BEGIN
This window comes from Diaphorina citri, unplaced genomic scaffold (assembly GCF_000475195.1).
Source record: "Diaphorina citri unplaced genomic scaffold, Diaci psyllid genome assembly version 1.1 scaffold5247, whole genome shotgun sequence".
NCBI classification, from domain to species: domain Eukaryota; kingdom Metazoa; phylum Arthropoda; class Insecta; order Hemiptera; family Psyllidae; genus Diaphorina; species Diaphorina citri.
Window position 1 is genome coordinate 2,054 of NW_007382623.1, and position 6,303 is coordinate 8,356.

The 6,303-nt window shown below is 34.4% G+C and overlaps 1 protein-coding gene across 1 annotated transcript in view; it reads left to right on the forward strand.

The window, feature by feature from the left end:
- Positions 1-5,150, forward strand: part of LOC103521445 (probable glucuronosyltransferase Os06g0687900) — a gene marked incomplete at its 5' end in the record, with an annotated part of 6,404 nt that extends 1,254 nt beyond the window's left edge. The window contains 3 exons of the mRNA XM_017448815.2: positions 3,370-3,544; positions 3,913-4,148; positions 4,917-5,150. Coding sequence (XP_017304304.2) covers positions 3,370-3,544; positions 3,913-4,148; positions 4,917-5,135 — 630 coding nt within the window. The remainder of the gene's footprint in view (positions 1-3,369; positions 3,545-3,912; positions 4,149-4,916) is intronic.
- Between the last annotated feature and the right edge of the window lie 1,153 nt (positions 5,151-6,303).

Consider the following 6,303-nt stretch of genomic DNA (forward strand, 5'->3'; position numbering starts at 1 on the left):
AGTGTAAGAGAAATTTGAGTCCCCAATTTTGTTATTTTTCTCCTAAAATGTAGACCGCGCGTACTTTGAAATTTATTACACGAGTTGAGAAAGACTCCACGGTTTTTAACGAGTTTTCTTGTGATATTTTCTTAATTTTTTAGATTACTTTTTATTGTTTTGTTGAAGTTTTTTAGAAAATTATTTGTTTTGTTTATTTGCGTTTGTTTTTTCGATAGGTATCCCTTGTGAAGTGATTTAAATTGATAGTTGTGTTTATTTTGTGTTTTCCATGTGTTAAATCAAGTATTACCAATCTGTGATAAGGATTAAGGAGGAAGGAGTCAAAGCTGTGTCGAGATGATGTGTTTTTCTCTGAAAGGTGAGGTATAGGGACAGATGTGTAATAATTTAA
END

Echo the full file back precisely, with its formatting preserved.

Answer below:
This window comes from Diaphorina citri, unplaced genomic scaffold (assembly GCF_000475195.1).
Source record: "Diaphorina citri unplaced genomic scaffold, Diaci psyllid genome assembly version 1.1 scaffold5247, whole genome shotgun sequence".
NCBI classification, from domain to species: domain Eukaryota; kingdom Metazoa; phylum Arthropoda; class Insecta; order Hemiptera; family Psyllidae; genus Diaphorina; species Diaphorina citri.
Window position 1 is genome coordinate 2,054 of NW_007382623.1, and position 6,303 is coordinate 8,356.

The 6,303-nt window shown below is 34.4% G+C and overlaps 1 protein-coding gene across 1 annotated transcript in view; it reads left to right on the forward strand.

The window, feature by feature from the left end:
- Positions 1-5,150, forward strand: part of LOC103521445 (probable glucuronosyltransferase Os06g0687900) — a gene marked incomplete at its 5' end in the record, with an annotated part of 6,404 nt that extends 1,254 nt beyond the window's left edge. The window contains 3 exons of the mRNA XM_017448815.2: positions 3,370-3,544; positions 3,913-4,148; positions 4,917-5,150. Coding sequence (XP_017304304.2) covers positions 3,370-3,544; positions 3,913-4,148; positions 4,917-5,135 — 630 coding nt within the window. The remainder of the gene's footprint in view (positions 1-3,369; positions 3,545-3,912; positions 4,149-4,916) is intronic.
- Between the last annotated feature and the right edge of the window lie 1,153 nt (positions 5,151-6,303).

Consider the following 6,303-nt stretch of genomic DNA (forward strand, 5'->3'; position numbering starts at 1 on the left):
AGTGTAAGAGAAATTTGAGTCCCCAATTTTGTTATTTTTCTCCTAAAATGTAGACCGCGCGTACTTTGAAATTTATTACACGAGTTGAGAAAGACTCCACGGTTTTTAACGAGTTTTCTTGTGATATTTTCTTAATTTTTTAGATTACTTTTTATTGTTTTGTTGAAGTTTTTTAGAAAATTATTTGTTTTGTTTATTTGCGTTTGTTTTTTCGATAGGTATCCCTTGTGAAGTGATTTAAATTGATAGTTGTGTTTATTTTGTGTTTTCCATGTGTTAAATCAAGTATTACCAATCTGTGATAAGGATTAAGGAGGAAGGAGTCAAAGCTGTGTCGAGATGATGTGTTTTTCTCTGAAAGGTGAGGTATAGGGACAGATGTGTAATAATTTAA